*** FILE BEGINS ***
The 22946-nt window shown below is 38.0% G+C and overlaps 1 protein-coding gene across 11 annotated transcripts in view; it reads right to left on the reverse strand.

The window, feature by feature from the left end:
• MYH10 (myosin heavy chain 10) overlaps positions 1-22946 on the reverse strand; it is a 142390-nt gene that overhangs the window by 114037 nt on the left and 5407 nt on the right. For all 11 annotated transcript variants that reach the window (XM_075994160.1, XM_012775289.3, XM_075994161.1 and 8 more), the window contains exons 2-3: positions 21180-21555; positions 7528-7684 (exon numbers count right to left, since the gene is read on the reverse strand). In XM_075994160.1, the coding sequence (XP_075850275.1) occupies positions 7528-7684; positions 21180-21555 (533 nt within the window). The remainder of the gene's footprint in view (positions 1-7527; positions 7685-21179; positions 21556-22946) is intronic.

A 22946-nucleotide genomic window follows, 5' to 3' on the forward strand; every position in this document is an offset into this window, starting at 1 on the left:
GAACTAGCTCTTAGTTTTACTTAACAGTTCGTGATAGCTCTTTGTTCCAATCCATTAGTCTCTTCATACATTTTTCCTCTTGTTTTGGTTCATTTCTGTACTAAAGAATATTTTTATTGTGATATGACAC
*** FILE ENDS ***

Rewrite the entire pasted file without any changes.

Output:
The 22946-nt window shown below is 38.0% G+C and overlaps 1 protein-coding gene across 11 annotated transcripts in view; it reads right to left on the reverse strand.

The window, feature by feature from the left end:
• MYH10 (myosin heavy chain 10) overlaps positions 1-22946 on the reverse strand; it is a 142390-nt gene that overhangs the window by 114037 nt on the left and 5407 nt on the right. For all 11 annotated transcript variants that reach the window (XM_075994160.1, XM_012775289.3, XM_075994161.1 and 8 more), the window contains exons 2-3: positions 21180-21555; positions 7528-7684 (exon numbers count right to left, since the gene is read on the reverse strand). In XM_075994160.1, the coding sequence (XP_075850275.1) occupies positions 7528-7684; positions 21180-21555 (533 nt within the window). The remainder of the gene's footprint in view (positions 1-7527; positions 7685-21179; positions 21556-22946) is intronic.

A 22946-nucleotide genomic window follows, 5' to 3' on the forward strand; every position in this document is an offset into this window, starting at 1 on the left:
GAACTAGCTCTTAGTTTTACTTAACAGTTCGTGATAGCTCTTTGTTCCAATCCATTAGTCTCTTCATACATTTTTCCTCTTGTTTTGGTTCATTTCTGTACTAAAGAATATTTTTATTGTGATATGACAC